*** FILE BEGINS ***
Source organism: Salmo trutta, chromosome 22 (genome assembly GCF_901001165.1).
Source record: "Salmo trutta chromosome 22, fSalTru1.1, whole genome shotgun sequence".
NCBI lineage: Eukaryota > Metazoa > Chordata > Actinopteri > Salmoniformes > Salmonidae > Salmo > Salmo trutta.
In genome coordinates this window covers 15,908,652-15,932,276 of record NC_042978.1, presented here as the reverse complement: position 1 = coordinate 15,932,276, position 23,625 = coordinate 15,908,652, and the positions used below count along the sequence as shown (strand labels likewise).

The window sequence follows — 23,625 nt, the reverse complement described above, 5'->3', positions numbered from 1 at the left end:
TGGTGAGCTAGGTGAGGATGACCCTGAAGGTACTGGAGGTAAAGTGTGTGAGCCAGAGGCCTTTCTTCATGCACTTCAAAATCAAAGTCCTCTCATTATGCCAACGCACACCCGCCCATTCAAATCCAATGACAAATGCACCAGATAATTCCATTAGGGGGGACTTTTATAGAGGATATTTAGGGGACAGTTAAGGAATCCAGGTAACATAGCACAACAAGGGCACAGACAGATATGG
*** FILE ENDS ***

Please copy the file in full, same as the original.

Source organism: Salmo trutta, chromosome 22 (genome assembly GCF_901001165.1).
Source record: "Salmo trutta chromosome 22, fSalTru1.1, whole genome shotgun sequence".
NCBI lineage: Eukaryota > Metazoa > Chordata > Actinopteri > Salmoniformes > Salmonidae > Salmo > Salmo trutta.
In genome coordinates this window covers 15,908,652-15,932,276 of record NC_042978.1, presented here as the reverse complement: position 1 = coordinate 15,932,276, position 23,625 = coordinate 15,908,652, and the positions used below count along the sequence as shown (strand labels likewise).

The window sequence follows — 23,625 nt, the reverse complement described above, 5'->3', positions numbered from 1 at the left end:
TGGTGAGCTAGGTGAGGATGACCCTGAAGGTACTGGAGGTAAAGTGTGTGAGCCAGAGGCCTTTCTTCATGCACTTCAAAATCAAAGTCCTCTCATTATGCCAACGCACACCCGCCCATTCAAATCCAATGACAAATGCACCAGATAATTCCATTAGGGGGGACTTTTATAGAGGATATTTAGGGGACAGTTAAGGAATCCAGGTAACATAGCACAACAAGGGCACAGACAGATATGG